<i>The Flat</i>: A New Film Shows You Never Know Anyone Until They're Gone

Everyone has secrets. Many are lurking in our drawers and tucked away in the back of our closets but not all of us were consorting with ex-Nazis.
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Kurt and Gerda Goldfinger, courtesy of Sundance Selects

Everyone has secrets. Many are lurking in our drawers and tucked away in the back of our closets but not all of us were consorting with ex-Nazis. It's one of those things that is hard to find the right time to bring up in conversation. Sometimes we let our survivors just stumble on these unsettling revelations.

Losing a dear friend, parent or relative can be devastating as well as a time of reflection, especially if you have to take part in cleaning out their home and sorting through boxes, drawers and closets full of memories. The prospect of this bittersweet chore enticed Israeli filmmaker Arnon Goldfinger to attempt to shoot a short film while he sorted through his recently deceased grandmother's apartment.

Kurt Goldfinger in Palestine, Courtesy of Sundance Selects

Gerda and his grandfather, Kurt, were Israeli pioneers who helped German Jews find safety prior to World War II and establish a haven in what later became Israel. They'd raised a family and were blessed with grandchildren as they helped to transform their refuge into a nation. This film would be a lovely project that the family would surely cherish for generations to come. What Goldfinger didn't bargain for was his discovery that his revered grandparents owed their survival to one of the chief supporters of the Holocaust, Leopold Itz von Mildenstein, a nobleman who wrote for Joseph Goebbels' newspaper Der Angriff, and was the patron of Adolf Eichmann. Not only had they traveled to Palestine with von Mildenstein and his wife before the War to help prepare for the immigration of Jewish families, but they resumed this friendship long after the War ended.

"I realized I've got to get the truth," said Goldfinger. The short film became a feature length documentary, The Flat, as he dug deeper through the papers left behind and started to piece together a story that had been buried behind a generational familial façade.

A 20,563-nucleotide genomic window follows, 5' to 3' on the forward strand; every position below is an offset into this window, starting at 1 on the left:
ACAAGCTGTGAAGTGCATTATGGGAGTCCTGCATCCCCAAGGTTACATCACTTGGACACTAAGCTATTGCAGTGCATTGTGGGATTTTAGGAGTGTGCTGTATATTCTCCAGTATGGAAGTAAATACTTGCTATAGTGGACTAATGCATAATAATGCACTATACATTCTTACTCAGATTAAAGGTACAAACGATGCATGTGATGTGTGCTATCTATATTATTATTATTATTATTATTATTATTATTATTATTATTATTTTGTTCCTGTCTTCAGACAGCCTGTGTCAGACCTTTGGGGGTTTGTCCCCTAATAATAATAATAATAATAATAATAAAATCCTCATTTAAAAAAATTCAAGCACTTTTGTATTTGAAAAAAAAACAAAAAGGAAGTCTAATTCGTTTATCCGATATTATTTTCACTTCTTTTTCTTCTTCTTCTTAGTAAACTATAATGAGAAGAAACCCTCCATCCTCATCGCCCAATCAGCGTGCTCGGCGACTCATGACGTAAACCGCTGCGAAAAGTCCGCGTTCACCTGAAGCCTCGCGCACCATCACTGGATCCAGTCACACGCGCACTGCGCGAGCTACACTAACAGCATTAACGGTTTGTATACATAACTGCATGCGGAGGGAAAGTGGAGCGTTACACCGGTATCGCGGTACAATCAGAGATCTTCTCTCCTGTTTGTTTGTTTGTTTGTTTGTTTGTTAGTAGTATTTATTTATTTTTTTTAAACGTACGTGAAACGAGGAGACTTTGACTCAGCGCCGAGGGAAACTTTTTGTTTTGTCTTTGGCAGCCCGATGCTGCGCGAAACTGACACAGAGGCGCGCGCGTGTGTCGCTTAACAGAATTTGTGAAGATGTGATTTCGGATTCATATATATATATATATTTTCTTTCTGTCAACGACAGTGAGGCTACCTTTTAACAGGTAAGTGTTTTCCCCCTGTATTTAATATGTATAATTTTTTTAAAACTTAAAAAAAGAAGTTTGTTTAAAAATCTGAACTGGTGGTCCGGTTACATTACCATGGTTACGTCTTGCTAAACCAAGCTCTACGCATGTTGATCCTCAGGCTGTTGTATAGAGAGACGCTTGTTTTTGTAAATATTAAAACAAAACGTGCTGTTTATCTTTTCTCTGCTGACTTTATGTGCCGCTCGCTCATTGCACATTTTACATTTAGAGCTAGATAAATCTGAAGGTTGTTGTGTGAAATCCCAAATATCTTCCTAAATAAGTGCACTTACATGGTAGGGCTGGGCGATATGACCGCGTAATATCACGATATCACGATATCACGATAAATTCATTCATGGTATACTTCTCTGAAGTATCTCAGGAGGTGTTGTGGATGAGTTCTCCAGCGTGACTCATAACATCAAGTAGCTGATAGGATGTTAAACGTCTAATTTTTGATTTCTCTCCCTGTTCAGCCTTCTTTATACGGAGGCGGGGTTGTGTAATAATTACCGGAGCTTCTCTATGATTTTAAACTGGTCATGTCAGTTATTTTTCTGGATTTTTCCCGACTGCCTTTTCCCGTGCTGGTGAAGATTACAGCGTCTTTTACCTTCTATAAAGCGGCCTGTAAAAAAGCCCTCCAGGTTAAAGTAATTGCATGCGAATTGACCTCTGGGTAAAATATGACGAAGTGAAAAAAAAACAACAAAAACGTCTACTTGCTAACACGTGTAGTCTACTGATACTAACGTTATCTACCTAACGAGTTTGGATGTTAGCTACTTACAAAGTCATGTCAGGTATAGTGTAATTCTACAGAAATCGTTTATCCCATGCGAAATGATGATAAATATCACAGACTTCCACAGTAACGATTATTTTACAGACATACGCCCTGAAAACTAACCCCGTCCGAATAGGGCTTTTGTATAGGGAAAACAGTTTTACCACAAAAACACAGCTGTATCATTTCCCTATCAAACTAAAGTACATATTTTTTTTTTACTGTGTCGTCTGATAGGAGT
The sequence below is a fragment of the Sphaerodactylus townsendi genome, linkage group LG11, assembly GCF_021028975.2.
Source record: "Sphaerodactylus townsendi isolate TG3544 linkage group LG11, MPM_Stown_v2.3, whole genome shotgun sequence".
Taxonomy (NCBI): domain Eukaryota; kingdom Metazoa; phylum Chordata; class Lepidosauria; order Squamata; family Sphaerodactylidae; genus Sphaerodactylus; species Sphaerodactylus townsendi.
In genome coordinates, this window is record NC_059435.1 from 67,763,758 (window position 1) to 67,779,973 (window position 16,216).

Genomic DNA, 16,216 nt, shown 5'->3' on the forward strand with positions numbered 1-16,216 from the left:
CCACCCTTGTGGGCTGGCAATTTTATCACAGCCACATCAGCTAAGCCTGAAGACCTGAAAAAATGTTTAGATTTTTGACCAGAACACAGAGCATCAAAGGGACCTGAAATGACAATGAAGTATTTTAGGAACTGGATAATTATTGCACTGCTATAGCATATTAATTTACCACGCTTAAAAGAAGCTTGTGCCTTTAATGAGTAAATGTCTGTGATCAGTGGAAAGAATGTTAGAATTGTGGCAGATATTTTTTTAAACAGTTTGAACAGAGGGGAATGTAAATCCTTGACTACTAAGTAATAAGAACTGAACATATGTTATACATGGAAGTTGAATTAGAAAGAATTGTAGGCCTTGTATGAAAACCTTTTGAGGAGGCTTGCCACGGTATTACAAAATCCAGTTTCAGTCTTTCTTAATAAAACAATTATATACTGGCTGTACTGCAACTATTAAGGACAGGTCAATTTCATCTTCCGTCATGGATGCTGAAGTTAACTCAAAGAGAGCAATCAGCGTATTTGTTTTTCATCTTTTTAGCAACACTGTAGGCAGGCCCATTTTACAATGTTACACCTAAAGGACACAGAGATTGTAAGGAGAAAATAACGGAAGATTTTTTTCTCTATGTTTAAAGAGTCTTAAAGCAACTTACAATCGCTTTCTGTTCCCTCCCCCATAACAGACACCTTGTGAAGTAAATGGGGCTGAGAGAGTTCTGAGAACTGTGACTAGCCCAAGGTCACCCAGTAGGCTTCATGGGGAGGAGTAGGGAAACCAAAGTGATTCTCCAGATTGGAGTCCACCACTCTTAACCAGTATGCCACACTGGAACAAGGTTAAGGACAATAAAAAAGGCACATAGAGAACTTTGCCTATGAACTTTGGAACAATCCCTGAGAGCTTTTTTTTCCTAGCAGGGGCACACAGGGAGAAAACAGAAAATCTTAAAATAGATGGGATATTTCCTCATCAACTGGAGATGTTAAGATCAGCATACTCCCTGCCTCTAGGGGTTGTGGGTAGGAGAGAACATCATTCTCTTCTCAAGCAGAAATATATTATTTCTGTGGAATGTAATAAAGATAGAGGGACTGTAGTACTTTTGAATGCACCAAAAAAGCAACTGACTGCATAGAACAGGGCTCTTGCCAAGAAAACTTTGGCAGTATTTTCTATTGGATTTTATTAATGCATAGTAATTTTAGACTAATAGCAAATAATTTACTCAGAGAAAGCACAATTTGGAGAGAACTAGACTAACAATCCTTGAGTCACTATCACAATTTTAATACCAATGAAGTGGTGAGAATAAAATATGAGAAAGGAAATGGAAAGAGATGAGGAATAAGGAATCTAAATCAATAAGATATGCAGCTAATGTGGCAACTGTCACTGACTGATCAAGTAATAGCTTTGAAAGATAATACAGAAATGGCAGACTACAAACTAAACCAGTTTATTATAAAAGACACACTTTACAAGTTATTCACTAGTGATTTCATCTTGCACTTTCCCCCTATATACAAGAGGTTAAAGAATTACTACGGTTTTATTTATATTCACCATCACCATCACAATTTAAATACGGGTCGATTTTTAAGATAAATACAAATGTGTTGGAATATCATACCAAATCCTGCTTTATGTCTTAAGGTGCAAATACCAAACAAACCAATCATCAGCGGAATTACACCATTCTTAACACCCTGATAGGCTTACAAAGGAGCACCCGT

"The third generation is asking questions. The second generation didn't ask questions," explained Goldfinger. "This is a new way to connect to the past... my generation feels confident in that," he said.

He tells this story in the present tense as he unravels it step-by-step, document by document, and thread by thread, until it leads him to find the von Mildenstein's daughter who's living in Germany.

What to do, what to say and how to say it present a moral and cinematic crisis for Goldfinger. He could just telephone her, send a letter, visit and take her aside to talk to her before springing a camera on her, or just let it alone. He decides, "I must film it and be in the scene," he said. If it turned out to be the wrong choice there's always the edit room. "I could leave it out."

He leaves it in because her response was "as a human being, it's her father." Goldfinger isn't convinced she knew the complete story of her father's impact on the lives and fate of so many people including his relatives who were murdered in the concentration camps.

"We don't know enough about our parents. It's a very universal phenomenon," he said.

This insightful foray into the unknown is not without humor. Scenes of the cousins trying on their departed grandmother's fox stoles and acting silly as they vamp for the camera are truly touching and just lovely. The film is beautifully shot and Goldfinger weaves in images of cinematic poetry as blinds are closed, dusty bookshelves stand abandoned and a framed portrait of his grandfather is finally removed from the wall leaving an outline behind. The wall has faded around it but not underneath where the painting has kept watch over the family for two generations. When Goldfinger removes it, uncovering what's been hidden, he completes his journey of discovery.

"This film takes you to a place you've never been," he said, "but on the other hand it takes you a place you've always been, you're family."

The Flat runs 97 minutes and is in English, German and Hebrew with subtitles.

It opens in Los Angeles October 24 at the Landmark theaters in Pasadena and Encino. Also, it opens in Costa Mesa on November 2 and opened in New York on October 19.

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